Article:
Systems that regulate the normal interconversion of sugars, lipids (fats), and proteins in your metabolism start to become uncoordinated. In part, this is due to the fact that Enzymes, which regulate and control these biochemical reactions, are themselves proteins. Enzymes suffering extra protein glycation may not function optimally for good health. If you are over weight and storing a lot more body fat, then both your blood sugar and the systems that regulate glucose uptake by your tissues start to change. While our pancreas normally shoots insulin into our blood stream to cause our liver and muscles to suck up most of the sugar from a meal, we can instead begin to develop insulin tolerance. That is, insulin stops working for the body. When your liver and muscles stop responding to insulin, their cells stop making glucose transporters to facilitate the transport of glucose from the blood into the cell, where it can be used for normal metabolism. In this situation we have developed age-onset diabetes. Our blood sugar stays high, and it will continue to make the imbalances of our metabolism worst. Then we are in danger of suffering the same medical difficulties that insulin dependent, or juvenile diabetic, patients can suffer: loss of peripheral nerves in the feet, ankles and hands, poor circulation in the feet and lower legs, amputation of feet or legs,  loss of normal kidney function, and diabetic retinopathy that robs you of your sight.

Metabolic Memory - when metabolic syndrome becomes permanent

Well, you might ask me " Dr. Mitton, can we put off getting healthy today and make the healthy changes later: finally listening to my doctor, loosing the excess weight and body fat? Can't we reverse all the bad changes happening to our body later?" Unfortunately, the answer is often NO. 

It turns out that your healthier life style in the future may not stop the peripheral nerve loss, kidney failure, break down of ankle joints, and ongoing damage to the retinal vasculature and your vision. It may slow it down, but often will not stop it completely. It is as if your metabolism has changed..... permanently. Some parts of your metabolic regulation have become shifted so far that they have "dropped off a cliff", and the progress of the disease will not stop. This phenomena is very  real and we call it "metabolic memory".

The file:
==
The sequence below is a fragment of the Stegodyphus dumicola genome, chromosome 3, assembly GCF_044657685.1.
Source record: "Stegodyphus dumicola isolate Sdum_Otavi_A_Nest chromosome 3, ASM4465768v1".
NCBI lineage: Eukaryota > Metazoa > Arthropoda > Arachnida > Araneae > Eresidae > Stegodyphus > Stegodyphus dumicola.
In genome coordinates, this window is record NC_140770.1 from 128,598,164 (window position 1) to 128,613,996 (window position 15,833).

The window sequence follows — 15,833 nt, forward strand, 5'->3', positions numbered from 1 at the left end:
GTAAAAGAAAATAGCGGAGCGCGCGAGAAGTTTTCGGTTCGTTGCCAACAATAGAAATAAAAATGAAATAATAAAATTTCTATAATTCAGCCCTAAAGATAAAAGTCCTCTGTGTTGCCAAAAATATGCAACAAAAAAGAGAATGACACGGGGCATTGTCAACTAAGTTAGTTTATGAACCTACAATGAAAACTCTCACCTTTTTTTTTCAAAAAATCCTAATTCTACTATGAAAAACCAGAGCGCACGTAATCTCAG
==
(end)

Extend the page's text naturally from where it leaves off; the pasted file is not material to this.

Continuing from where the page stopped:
Metabolic memory was not understood a decade ago, but today we know much more. It turns out that some of these changes are Epigenetic and have to do with the expression or activity of some important genes. We have been talking about proteins so far, but where are proteins encoded? Where are their blue-prints? Where are the instructions on how to assemble 20 amino acids in a specific order to make a chain that is Hemoglobin, Insulin,or any one of over 20,000 different proteins required by our different cells? They are encoded in our genes of course.

Our "gene closet" and how over eating messes up our genetic"wardrobe".

Our genes: some are fully off, some are fully on, or they may be somewhere in between, in different tissues and at different times. Turning our genes on and off is done by  specialized proteins we call Transcription Factors. There are genes that also encode how to make Transcription Factors, and Transcription factors then regulate genes. Do you get the idea? There is a circular regulation here. If you push this system a bit out of balance for a short time, it can get itself back into a safe and healthy range of control. But, if you push it out of balance for a long period of time, you can end up with a vicious cycle of changes that continue to reinforce each other. Sort of a downward spiral dive.

In the case of metabolic syndrome, some regulation of gene expression becomes permanently changed, and these changes do not reverse when you finally loose weight and exercise. Some of the chemical changes are Epigenetic changes. Epigenetic regulation refers to the control of how our genes are packaged away in our cells. Our genes are organized in structure that we all know as chromosomes. When a gene is OFF, it is literally coiled up tight and compactly stored away in as small a space as possible. Just like putting your winter clothes away in plastic bins during the summer. Your summer shirts are on the hangers, all ready to wear. Your winter clothes can be accessed, but you have to unpack them when you want to wear them. Genes work the same way. To use the gene, you need to unpack it first. It turns out that many genes can become packed away or turned off permanently in metabolic syndrome. A gene can become abnormally locked away in the closet. Over time, metabolic changes from being over weight, being inactive (weak muscles), high body fat, eating and drinking lots of sugar, can leave some genes packed away that should normally be ready for use.

How can we avoiding metabolic syndrome, age onset diabetes, and heart disease?

Simple. If you want to greatly increase your chances for a longer and healthy life, then you need to be active and eating healthy food from childhood. If this does not describe you, no matter what your age now, make the changes now. Like Mr Jagger says "Time, is on my side", but only if you start today. 

The longer you wait to get healthy, in terms of physical fitness and food selections, the less chances you will have to reverse metabolic syndrome related diseases when you are older. What you do now, WILL impact your health in near and long term.

No comments: